1. Spelt from sibyl's leaves is intended to be given with the voices amplidied, in order to produce the slightly disembodied feeling which reflects the general atmosphere of the piece. The instrumnets, whoe fundtino is to support the voices, are not amplieid, with the exception of the bass guitar, which of course has its own syste m of amplification.

    Two distinct posiilities for amplification are envisaged, and the choice between them rests on decisions relevant to the particular situation in which the piece is to be given: in particular the acoustic qualities of the hall itself. If it is possible to have maximum separation of the groups, there will be scope for using variable levels and altering the balance between them in the course of performance. If howdver they are oblibged to be close together, then the sevcond alernative is probably more suitable, in which a fixed setting is used for all three gorups which will remain unaltered throughout.

    In devising a scale of values from 1 to 5, with the centra. term 3 being the amoint of amplifcaiotn necessar yto peroduce the effect described above, the controller of tzhe equipment will have to decide first what 3 represents in the immediate acoustic context, and from that work out the effective maximal and minima lpositions on the scale of amplitues. Thus 5 will always e that degree which gives a feeling of strong am,plification wituot distortion of any kind, and 1 will be the least perceptible degree of amplifaciton. The code is expressed in the score in the form of circle numersl placed allngside the letters which define the groups themselves, right, left and cenbtral. When the level lastst for the rest of a page in any one group, it will be followed by a horizontal arrow . When a gradual transition is required, there will be an arrow included upwards or downwards. When a suggestn "swoop" to a new level is needed the numeral shows the place at which this change takes place, preceded by amn apüropriate arrow. The numersl in the score are mere suggestions, however, and the operator should fee l free to respoinsd in whatever way best clarifies the textual and musical situation in terms of the acoustic propertire involve.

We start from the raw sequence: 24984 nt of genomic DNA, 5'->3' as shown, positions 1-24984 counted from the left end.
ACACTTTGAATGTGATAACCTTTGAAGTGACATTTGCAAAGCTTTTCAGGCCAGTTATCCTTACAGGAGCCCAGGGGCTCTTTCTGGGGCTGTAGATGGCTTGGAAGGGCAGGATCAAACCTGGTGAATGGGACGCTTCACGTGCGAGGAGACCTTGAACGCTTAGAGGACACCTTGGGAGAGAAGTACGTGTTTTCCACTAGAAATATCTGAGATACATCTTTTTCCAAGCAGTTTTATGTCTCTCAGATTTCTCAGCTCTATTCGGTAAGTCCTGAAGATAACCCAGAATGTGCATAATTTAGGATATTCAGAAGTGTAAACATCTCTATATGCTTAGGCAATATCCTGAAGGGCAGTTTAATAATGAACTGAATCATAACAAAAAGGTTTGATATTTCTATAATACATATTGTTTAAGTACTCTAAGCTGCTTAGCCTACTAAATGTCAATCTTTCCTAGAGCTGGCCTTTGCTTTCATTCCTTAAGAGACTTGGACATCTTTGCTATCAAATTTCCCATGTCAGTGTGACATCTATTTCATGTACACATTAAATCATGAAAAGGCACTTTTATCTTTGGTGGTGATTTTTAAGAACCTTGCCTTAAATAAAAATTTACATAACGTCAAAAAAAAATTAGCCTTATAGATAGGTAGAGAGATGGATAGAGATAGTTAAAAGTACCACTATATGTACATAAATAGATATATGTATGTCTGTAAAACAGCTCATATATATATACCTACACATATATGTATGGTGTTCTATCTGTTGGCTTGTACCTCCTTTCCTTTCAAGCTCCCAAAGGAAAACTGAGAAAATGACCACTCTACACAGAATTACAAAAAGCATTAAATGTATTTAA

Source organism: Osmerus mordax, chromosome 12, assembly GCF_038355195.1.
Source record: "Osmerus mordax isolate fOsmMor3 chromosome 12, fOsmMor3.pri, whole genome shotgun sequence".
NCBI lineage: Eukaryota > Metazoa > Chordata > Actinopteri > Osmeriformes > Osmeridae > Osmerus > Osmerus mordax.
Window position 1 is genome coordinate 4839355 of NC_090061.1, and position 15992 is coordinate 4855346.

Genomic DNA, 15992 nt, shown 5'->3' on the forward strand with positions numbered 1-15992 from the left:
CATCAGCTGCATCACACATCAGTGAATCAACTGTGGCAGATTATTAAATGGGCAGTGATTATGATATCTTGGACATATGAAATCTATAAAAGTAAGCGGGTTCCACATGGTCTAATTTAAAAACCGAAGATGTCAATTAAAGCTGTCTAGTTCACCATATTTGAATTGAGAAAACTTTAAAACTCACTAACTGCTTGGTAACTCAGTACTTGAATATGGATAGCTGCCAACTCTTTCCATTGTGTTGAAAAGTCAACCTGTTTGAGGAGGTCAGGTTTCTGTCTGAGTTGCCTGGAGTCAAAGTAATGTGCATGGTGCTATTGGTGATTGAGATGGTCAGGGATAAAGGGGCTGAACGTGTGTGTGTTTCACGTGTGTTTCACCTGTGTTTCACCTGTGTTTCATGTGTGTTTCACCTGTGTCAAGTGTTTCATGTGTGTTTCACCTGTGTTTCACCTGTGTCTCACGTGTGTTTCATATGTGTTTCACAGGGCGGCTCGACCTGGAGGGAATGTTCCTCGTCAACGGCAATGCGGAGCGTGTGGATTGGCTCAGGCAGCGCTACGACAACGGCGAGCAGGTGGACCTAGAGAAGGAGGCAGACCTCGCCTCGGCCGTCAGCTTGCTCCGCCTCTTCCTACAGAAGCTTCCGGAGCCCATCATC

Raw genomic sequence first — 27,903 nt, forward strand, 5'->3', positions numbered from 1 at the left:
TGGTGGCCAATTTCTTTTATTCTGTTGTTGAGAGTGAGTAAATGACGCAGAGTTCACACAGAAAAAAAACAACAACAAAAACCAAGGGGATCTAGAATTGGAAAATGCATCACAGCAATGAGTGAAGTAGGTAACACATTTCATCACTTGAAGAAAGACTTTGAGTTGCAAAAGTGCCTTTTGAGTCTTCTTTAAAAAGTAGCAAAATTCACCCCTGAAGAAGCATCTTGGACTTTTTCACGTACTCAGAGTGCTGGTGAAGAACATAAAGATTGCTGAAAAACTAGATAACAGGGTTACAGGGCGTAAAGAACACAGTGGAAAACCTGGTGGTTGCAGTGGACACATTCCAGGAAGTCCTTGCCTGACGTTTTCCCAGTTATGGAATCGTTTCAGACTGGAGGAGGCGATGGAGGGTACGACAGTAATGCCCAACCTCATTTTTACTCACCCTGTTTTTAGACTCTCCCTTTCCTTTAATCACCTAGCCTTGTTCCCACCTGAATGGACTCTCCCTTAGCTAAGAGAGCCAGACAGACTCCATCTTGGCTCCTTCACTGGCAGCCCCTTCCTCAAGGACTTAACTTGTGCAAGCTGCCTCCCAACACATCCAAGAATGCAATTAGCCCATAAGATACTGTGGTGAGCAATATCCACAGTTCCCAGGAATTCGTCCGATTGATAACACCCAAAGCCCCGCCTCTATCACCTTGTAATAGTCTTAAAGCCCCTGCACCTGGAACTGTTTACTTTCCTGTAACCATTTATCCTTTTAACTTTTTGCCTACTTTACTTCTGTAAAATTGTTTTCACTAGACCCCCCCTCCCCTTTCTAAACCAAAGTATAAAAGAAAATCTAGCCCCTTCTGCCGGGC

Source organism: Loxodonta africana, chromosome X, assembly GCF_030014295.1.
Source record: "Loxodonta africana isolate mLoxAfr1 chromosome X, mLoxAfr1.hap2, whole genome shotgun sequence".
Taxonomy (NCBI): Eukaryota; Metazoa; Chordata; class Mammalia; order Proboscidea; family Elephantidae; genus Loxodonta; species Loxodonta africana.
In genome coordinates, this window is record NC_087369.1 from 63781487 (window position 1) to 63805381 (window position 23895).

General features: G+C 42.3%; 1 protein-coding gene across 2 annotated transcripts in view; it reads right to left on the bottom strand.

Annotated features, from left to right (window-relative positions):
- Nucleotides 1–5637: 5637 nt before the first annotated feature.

2. Conventional signs for the vocal effects are as follows:

    Prolonged final sibilant
    Omission of a particaulr syllable from a word. e.g. Si(byl)larum

    The Greek text folwos the speech rhyrhm of the original fairly closely, with accents showing where the stresses fall: generally the vocal character is light and quick-moving, not without a certain almost lisping quality.

  3. The sonnet by Gerard Manley Hopkins uses, as is customary with him, some words which are not in everyday use, or are taken from the usages of dialect. Thus:

    'Pashed' means "crushed together, impacted".
    'Throughther' is Scots, pronounced as written and means "through one another".